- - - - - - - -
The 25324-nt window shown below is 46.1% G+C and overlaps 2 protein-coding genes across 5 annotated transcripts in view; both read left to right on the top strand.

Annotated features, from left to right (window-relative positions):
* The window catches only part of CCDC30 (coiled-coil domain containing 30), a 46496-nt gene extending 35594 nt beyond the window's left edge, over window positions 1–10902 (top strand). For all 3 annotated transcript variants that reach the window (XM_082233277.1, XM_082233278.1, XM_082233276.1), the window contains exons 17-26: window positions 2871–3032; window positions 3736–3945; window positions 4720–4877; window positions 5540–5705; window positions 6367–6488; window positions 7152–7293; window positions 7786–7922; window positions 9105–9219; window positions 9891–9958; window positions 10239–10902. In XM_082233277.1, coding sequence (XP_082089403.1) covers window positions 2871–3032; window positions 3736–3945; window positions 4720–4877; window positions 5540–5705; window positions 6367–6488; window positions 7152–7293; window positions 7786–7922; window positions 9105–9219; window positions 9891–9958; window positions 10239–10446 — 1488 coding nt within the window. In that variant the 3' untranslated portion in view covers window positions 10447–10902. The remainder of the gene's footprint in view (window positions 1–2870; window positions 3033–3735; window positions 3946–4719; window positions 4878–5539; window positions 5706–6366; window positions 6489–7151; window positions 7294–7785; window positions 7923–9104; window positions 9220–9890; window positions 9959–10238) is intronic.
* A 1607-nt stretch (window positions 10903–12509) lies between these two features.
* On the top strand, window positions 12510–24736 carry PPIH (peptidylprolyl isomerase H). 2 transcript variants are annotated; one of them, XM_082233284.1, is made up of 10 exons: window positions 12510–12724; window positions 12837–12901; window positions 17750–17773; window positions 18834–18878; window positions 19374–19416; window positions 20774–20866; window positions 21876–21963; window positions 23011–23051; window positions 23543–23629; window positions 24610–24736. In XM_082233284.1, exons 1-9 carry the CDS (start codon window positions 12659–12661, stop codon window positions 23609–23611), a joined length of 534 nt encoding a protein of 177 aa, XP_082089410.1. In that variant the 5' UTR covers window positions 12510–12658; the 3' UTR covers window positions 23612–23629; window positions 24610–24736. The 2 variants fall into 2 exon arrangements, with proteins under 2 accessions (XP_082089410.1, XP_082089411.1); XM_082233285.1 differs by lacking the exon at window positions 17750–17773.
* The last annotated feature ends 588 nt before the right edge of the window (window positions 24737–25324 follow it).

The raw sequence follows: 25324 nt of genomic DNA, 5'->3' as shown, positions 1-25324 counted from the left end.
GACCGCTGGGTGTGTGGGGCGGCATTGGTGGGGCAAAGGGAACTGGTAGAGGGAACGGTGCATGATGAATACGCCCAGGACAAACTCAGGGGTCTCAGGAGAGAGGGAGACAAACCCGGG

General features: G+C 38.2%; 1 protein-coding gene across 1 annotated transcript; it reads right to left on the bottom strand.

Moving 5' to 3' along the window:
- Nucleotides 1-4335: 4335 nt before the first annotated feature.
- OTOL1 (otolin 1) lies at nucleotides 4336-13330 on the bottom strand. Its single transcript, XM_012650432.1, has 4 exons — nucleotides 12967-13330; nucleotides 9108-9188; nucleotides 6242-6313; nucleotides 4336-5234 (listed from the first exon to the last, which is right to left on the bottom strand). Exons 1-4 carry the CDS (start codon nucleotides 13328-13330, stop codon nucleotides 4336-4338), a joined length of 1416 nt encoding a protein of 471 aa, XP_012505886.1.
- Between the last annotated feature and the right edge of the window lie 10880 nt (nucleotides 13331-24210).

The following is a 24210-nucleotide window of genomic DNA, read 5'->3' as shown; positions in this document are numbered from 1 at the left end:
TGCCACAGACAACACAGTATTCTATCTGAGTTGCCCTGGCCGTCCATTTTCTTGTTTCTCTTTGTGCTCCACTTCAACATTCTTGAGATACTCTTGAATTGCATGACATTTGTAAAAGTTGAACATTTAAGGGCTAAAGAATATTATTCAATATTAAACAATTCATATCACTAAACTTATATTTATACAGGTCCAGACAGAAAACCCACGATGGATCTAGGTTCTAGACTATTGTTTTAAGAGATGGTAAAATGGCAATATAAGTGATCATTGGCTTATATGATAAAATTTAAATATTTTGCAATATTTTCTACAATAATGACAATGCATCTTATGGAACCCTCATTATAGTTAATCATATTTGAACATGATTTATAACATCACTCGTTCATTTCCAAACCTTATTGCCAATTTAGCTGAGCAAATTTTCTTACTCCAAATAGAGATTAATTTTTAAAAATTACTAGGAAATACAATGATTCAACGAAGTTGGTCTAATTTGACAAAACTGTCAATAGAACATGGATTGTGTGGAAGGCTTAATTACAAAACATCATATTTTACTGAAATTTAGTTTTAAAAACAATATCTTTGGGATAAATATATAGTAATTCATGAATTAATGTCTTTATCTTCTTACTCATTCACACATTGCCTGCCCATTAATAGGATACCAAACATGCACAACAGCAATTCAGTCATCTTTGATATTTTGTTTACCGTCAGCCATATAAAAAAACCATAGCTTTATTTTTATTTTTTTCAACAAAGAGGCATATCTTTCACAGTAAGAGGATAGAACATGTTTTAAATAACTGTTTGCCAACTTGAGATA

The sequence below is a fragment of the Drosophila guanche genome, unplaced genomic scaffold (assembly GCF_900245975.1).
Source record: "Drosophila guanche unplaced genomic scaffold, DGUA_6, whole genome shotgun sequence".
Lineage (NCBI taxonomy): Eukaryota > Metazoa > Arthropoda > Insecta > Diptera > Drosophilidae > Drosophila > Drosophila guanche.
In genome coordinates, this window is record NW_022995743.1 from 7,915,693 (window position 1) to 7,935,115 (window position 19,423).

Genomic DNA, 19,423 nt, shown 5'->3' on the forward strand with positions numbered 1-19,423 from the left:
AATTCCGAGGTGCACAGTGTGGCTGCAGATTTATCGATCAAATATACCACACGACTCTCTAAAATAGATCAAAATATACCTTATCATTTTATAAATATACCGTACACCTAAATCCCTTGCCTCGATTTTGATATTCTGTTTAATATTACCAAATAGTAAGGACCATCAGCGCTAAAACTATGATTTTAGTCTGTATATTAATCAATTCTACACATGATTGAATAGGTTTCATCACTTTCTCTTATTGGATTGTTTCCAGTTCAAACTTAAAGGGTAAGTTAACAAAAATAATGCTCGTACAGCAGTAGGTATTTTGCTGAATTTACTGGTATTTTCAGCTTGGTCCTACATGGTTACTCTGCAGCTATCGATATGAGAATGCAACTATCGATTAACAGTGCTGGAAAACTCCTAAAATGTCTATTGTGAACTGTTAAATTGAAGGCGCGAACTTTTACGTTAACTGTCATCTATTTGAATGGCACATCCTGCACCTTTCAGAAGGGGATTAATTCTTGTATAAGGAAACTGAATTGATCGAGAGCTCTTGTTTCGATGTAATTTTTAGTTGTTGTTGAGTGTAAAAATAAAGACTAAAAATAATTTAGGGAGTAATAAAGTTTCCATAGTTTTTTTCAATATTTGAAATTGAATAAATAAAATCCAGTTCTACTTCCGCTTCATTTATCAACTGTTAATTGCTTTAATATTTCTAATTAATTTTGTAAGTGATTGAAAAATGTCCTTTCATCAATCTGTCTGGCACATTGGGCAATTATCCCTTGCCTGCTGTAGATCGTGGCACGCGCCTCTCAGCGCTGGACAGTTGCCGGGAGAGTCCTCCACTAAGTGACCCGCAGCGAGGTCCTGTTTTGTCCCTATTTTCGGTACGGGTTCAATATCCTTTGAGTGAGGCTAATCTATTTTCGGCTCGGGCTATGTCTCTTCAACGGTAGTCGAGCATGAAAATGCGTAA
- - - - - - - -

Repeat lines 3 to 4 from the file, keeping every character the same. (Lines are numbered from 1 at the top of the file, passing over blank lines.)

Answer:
* The window catches only part of CCDC30 (coiled-coil domain containing 30), a 46496-nt gene extending 35594 nt beyond the window's left edge, over window positions 1–10902 (top strand). For all 3 annotated transcript variants that reach the window (XM_082233277.1, XM_082233278.1, XM_082233276.1), the window contains exons 17-26: window positions 2871–3032; window positions 3736–3945; window positions 4720–4877; window positions 5540–5705; window positions 6367–6488; window positions 7152–7293; window positions 7786–7922; window positions 9105–9219; window positions 9891–9958; window positions 10239–10902. In XM_082233277.1, coding sequence (XP_082089403.1) covers window positions 2871–3032; window positions 3736–3945; window positions 4720–4877; window positions 5540–5705; window positions 6367–6488; window positions 7152–7293; window positions 7786–7922; window positions 9105–9219; window positions 9891–9958; window positions 10239–10446 — 1488 coding nt within the window. In that variant the 3' untranslated portion in view covers window positions 10447–10902. The remainder of the gene's footprint in view (window positions 1–2870; window positions 3033–3735; window positions 3946–4719; window positions 4878–5539; window positions 5706–6366; window positions 6489–7151; window positions 7294–7785; window positions 7923–9104; window positions 9220–9890; window positions 9959–10238) is intronic.
* A 1607-nt stretch (window positions 10903–12509) lies between these two features.